In Happy Place, New York Times bestselling author Emily Henry returns with a tender contemporary romance full of vulnerability, growth and love.
Every year for the last decade, college sweethearts-turned-engaged couple Harriet and Wyn have joined their friends at a cottage in Maine for a weeklong getaway. It’s something they’ve always looked forward to—but not this year. Because Harriet and Wyn broke up six months ago, and they haven’t told their friends yet. Uncertain of how the group will take the news, they don’t want a cloud hanging over their very last trip to the cottage, which is going up for sale.
For a whole week, Harriet and Wyn must play the part of a couple in love to preserve their ruse, including sharing the cozy master bedroom. As the vacation plays out, Harriet and Wyn get over their initial nervousness and fall back into sweet little routines and playful banter as their passion for each other resurfaces. The trip might be just what Harriet and Wyn need to find each other again.
Happy Place feels very much like the Henry that fans have come to adore through rom-coms such as People We Meet on Vacation and Book Lovers, but this time with the added complexity of a larger cast. Harriet and Wyn’s coupledom is one of the foundations of their close-knit friend group, and Henry illustrates the benefits and challenges of being in a relationship that’s also a vital part of a community. Happy Place also makes room to explore one of Henry’s perennial concerns: how women internalize misogyny and societal pressures. Harriet is an overworked surgical resident, and her aversion to causing waves and speaking up about her own wants, needs and limits has pushed her to a breaking point. Her placative nature leads her to stew in her own stress, constantly pushing things down and never relieving her simmering anxiety. In addition to regaining her connection with Wyn, the week at the cottage teaches Harriet that her problems—whether romantic, professional or emotional—don’t have to be shouldered alone.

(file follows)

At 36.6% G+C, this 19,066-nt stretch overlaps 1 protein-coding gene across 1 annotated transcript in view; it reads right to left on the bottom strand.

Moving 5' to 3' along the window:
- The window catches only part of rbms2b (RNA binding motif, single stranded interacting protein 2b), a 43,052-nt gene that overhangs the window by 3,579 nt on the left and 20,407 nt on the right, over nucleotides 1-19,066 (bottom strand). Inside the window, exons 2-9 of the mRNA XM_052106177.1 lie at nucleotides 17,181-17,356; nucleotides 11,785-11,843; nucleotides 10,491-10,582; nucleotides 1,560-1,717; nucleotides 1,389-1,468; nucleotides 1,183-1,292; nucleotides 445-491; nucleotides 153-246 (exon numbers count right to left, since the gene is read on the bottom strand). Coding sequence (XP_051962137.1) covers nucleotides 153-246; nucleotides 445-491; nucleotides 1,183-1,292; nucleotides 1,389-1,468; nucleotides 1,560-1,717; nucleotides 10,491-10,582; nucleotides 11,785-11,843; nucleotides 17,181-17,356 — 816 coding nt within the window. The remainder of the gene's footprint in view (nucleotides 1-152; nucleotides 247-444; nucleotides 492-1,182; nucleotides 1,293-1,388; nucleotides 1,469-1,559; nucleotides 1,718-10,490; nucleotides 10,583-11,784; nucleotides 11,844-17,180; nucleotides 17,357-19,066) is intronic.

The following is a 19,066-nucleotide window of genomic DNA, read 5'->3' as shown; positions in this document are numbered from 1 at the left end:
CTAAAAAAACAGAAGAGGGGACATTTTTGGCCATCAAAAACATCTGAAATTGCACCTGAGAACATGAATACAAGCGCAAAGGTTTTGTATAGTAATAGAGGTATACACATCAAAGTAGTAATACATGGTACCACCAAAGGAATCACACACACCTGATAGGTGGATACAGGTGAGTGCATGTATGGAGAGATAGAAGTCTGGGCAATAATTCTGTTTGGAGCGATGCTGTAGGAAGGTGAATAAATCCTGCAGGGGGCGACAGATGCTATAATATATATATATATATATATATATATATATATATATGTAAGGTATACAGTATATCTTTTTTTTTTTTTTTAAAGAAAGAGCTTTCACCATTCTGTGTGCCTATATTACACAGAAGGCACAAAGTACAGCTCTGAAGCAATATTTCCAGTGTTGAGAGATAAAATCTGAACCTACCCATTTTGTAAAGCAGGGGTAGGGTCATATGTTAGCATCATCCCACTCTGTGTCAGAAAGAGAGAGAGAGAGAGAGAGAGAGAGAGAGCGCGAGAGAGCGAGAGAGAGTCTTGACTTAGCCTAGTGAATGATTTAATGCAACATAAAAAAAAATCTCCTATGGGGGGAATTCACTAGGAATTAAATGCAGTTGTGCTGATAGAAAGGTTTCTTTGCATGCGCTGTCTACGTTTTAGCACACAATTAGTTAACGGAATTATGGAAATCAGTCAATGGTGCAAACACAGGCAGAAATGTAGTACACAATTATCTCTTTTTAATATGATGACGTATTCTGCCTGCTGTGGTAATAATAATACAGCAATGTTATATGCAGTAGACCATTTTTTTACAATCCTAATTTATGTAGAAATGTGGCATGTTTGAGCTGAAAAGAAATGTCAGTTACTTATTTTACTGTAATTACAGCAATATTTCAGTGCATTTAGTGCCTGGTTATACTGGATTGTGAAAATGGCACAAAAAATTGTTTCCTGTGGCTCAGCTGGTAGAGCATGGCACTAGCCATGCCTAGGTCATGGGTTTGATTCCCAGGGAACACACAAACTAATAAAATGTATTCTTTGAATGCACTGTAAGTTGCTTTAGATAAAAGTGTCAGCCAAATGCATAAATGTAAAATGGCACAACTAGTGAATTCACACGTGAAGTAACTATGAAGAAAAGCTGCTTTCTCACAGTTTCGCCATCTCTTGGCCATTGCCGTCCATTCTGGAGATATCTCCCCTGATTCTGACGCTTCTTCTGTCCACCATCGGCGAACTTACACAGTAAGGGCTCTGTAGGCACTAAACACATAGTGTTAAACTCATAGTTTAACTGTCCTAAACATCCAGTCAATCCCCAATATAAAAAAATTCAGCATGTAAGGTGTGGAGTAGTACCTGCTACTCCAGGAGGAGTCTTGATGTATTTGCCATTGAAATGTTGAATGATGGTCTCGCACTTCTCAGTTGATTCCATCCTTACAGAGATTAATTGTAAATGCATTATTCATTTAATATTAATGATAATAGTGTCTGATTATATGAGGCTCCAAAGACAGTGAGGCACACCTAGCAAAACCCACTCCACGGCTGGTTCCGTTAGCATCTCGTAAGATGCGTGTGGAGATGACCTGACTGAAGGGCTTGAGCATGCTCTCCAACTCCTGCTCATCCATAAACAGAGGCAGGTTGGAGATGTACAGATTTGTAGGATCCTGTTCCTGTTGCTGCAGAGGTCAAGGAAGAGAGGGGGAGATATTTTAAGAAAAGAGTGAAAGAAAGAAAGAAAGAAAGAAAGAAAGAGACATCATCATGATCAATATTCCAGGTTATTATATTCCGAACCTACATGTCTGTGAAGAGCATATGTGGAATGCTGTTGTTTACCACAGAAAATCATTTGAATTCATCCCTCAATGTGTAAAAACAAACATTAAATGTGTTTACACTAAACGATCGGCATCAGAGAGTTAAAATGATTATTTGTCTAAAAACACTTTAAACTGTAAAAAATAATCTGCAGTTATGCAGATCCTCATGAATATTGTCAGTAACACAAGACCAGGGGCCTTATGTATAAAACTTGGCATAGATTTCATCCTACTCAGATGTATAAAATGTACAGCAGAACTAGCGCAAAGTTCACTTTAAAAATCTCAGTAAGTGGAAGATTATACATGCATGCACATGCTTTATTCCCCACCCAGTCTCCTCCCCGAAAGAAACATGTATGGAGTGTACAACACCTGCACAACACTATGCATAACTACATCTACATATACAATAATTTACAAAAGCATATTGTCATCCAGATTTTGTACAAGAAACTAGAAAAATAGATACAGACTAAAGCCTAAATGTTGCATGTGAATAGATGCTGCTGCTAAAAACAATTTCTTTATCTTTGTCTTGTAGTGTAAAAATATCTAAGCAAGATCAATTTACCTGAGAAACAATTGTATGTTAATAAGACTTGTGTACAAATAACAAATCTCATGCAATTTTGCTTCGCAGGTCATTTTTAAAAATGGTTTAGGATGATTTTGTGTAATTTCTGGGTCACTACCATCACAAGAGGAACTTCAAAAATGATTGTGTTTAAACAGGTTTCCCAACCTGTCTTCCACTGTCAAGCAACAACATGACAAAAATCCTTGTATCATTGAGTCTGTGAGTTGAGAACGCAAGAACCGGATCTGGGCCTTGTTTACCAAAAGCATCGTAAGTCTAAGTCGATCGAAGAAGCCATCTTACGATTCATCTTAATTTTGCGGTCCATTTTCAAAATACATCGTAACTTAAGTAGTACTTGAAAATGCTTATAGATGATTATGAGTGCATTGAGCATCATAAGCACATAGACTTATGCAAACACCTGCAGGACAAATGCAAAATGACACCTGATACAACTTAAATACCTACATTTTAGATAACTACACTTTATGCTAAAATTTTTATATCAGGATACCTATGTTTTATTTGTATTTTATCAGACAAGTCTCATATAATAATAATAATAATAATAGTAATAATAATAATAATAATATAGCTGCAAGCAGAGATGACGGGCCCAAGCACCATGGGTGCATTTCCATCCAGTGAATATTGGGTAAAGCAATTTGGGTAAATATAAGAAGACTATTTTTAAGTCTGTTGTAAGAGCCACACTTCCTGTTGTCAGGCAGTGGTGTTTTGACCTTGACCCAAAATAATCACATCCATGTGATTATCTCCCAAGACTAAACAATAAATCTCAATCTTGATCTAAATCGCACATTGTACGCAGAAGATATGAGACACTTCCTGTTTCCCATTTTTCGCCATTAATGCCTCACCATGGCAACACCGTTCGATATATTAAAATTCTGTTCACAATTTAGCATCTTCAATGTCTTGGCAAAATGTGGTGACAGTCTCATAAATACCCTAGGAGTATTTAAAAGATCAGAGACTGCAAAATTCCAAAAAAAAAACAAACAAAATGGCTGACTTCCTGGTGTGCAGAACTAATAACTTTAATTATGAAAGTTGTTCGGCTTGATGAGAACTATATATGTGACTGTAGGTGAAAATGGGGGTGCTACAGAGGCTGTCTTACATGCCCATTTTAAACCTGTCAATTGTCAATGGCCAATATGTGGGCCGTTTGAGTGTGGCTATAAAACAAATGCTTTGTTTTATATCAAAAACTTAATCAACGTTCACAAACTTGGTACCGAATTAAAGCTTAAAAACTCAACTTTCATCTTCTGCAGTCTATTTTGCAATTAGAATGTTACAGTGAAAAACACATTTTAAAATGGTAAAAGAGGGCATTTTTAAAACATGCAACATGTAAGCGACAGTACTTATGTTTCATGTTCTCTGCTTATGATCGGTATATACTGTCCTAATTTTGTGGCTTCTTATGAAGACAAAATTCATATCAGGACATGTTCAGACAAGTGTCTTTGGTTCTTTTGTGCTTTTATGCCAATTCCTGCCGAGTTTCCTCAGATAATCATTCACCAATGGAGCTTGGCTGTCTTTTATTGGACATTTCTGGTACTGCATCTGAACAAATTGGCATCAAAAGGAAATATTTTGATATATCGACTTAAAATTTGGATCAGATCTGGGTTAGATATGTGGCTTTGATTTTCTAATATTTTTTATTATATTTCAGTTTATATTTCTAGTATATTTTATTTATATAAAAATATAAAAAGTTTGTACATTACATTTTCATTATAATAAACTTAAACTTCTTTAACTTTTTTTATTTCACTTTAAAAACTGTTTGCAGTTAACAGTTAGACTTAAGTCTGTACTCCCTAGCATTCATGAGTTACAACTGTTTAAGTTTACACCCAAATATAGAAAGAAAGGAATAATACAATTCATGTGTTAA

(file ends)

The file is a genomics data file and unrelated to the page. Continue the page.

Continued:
Harriet and Wyn’s chemistry is effervescent, bubbling up each time they remember how and why they fell in love in the first place. They’re the perfect combination of sweet, sexy and silly, and it’s obvious why everyone (including, eventually and undoubtedly, the reader) is rooting for their happily ever after. Happy Place proves that Henry is a writer with “no skips,” her oeuvre as expertly crafted as a perfect summer playlist.